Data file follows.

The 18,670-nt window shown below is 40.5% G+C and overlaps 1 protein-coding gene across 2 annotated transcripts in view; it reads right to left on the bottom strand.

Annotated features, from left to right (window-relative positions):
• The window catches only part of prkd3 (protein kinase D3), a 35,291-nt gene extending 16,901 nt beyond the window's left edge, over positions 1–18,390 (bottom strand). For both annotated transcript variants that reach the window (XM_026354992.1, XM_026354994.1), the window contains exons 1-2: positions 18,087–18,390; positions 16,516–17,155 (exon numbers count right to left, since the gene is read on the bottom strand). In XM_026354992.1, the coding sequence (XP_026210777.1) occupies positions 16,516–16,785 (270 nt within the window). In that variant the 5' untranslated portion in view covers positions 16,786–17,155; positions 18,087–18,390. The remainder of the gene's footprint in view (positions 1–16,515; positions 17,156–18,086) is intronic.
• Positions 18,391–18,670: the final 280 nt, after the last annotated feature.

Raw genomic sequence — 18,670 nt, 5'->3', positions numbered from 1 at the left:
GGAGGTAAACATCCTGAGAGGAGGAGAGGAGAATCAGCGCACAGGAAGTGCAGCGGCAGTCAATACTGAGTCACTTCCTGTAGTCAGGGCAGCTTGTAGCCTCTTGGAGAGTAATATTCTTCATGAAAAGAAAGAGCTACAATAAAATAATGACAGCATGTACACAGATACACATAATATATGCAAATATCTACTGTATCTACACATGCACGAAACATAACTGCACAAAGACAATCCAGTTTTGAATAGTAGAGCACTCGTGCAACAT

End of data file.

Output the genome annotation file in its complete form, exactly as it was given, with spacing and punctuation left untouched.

The 18,670-nt window shown below is 40.5% G+C and overlaps 1 protein-coding gene across 2 annotated transcripts in view; it reads right to left on the bottom strand.

Annotated features, from left to right (window-relative positions):
• The window catches only part of prkd3 (protein kinase D3), a 35,291-nt gene extending 16,901 nt beyond the window's left edge, over positions 1–18,390 (bottom strand). For both annotated transcript variants that reach the window (XM_026354992.1, XM_026354994.1), the window contains exons 1-2: positions 18,087–18,390; positions 16,516–17,155 (exon numbers count right to left, since the gene is read on the bottom strand). In XM_026354992.1, the coding sequence (XP_026210777.1) occupies positions 16,516–16,785 (270 nt within the window). In that variant the 5' untranslated portion in view covers positions 16,786–17,155; positions 18,087–18,390. The remainder of the gene's footprint in view (positions 1–16,515; positions 17,156–18,086) is intronic.
• Positions 18,391–18,670: the final 280 nt, after the last annotated feature.

Raw genomic sequence — 18,670 nt, 5'->3', positions numbered from 1 at the left:
GGAGGTAAACATCCTGAGAGGAGGAGAGGAGAATCAGCGCACAGGAAGTGCAGCGGCAGTCAATACTGAGTCACTTCCTGTAGTCAGGGCAGCTTGTAGCCTCTTGGAGAGTAATATTCTTCATGAAAAGAAAGAGCTACAATAAAATAATGACAGCATGTACACAGATACACATAATATATGCAAATATCTACTGTATCTACACATGCACGAAACATAACTGCACAAAGACAATCCAGTTTTGAATAGTAGAGCACTCGTGCAACAT